Shahara bristled at his stern command. She’d never been one to take orders without a fight. “Why?”
He took a deep breath as if he needed patience. “If light hits your silver blaster, it’ll reflect off the barrel. Why the hell do you think mine’s black? Also, the way you carry your blaster, it dangles loosely and could thump against something and alert our enemies to where we are. Something that would be very bad.”
Shahara narrowed her gaze at his sarcasm. “Is there anything else I do wrong, while you’re at it?”
Some of his anger dissipated. “It’s not wrong for what you do, but in my line of work, it’ll get you killed.”
Sighing at the harsh reality of his world, she put her hood within easy reach and prayed that this time everything went smoother for them.
Syn continued his warnings, “You also have to remember that if the authorities have the right equipment, the fuel inside your blaster will be picked up on their scanners.”
Now there was something she’d never heard of before. Dang, technology changed faster than she could keep up with it. “How is that possible?”
“Most blaster charges are coated with trissem to allow individual makers and suppliers to identify their merchandise. About a year ago, the authorities came out with a scanner that can pick up the trissem and expose a concealed weapon.”
“But how will putting it in the pack—”
“The pack is lined with deluva. To date, there’s no scanner that can infiltrate it. So long as we have them, we’re relatively safe.”
What did he do? Stay up every night researching all this? She unstrapped her blaster and did as he’d ordered. “You’re good at this.”
“Yeah, well, on the street a filch’s life expectancy is only twenty-two and I’m doing my best to double that.”
She flinched at his words. “You can’t be serious? Even League assassins have longer life expectancies than that.”
He turned to face her, his features completely stoic. “Assassins have a home quarter with allies. A filch has no one to trust. You’re just as likely to get it from a client as you are from an enforcer. Or a competitor. Believe me, I carry multiple scars from all three.”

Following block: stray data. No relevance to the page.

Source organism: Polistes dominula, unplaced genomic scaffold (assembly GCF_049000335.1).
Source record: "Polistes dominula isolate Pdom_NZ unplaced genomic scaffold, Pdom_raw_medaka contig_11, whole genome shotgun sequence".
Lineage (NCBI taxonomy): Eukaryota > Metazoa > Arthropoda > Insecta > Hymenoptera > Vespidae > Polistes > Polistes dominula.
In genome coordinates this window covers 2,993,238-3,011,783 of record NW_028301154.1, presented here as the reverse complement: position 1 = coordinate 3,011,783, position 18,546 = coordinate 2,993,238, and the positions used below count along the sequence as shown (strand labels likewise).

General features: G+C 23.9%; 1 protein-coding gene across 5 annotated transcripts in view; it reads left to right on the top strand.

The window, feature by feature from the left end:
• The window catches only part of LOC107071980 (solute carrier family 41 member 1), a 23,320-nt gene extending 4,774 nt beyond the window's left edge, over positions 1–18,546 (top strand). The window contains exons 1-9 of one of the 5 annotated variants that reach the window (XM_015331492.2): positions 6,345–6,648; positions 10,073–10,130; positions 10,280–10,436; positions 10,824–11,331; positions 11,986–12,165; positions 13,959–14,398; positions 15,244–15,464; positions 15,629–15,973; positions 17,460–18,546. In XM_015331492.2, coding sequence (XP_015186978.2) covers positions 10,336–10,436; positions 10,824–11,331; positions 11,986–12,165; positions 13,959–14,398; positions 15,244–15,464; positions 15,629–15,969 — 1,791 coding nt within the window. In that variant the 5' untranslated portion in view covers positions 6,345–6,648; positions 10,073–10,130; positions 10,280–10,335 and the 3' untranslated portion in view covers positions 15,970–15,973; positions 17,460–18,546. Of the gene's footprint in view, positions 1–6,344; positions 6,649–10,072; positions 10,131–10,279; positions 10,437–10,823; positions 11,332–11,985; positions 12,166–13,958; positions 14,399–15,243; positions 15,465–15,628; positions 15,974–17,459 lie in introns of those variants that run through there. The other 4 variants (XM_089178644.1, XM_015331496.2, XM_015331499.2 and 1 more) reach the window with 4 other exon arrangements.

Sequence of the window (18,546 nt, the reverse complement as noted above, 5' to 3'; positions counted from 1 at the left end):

Shahara drew her leg up into her chair and thought about his words. She’d never before considered how much danger such a life would hold. It was terrifying. At least as a tracer, she only had to worry about her targets getting her. While she did compete with others for missions, tracers didn’t kill each other over them.
“Yet you trusted Digger, Nykyrian, Darling and the Mothers.”
“I also trusted Caillen.”
A lump burned her throat. Did Syn hate her for her brother’s words?
“I’m really sorry, Syn.”
He didn’t say anything as he turned back to the controls.
For several minutes, Shahara sat in her chair, watching him run data through the computer. The light of the console flickered across the handsome planes of his face. Desperately, she wanted to take him in her arms and hold him tight, but he held himself so rigidly that she was afraid to even try.
A light began to blink. Syn sat back and looked at it, then thumped it with his fingertip.
“What was that?” she asked, suddenly anxious.
“A malfunctioning light.”
They both fell silent while Shahara wondered about his thoughts. Would he ever forgive Caillen for what he’d said?
Her brother’s words had been harsh and if she were lucky enough to have a friend like Syn, she’d never betray him.
At that thought, her stomach flipped and she considered the irony of life. What Caillen had said to him was not nearly as bad as what she was doing to him.
What am I going to do?
Syn watched her from the corner of his eye while he continued to test various scenarios with the computer strategist. She sat in her chair with one leg drawn up beside her as she absently twisted a finger in her mahogany hair.
He sighed. This was not the way he’d wanted his morning to turn out. He’d wanted to spend hours holding her, exploring her body, and instead he was headed straight into suicide with a hangover and a fury that was so raw in his throat he could taste the acid.
Damn you, Caillen.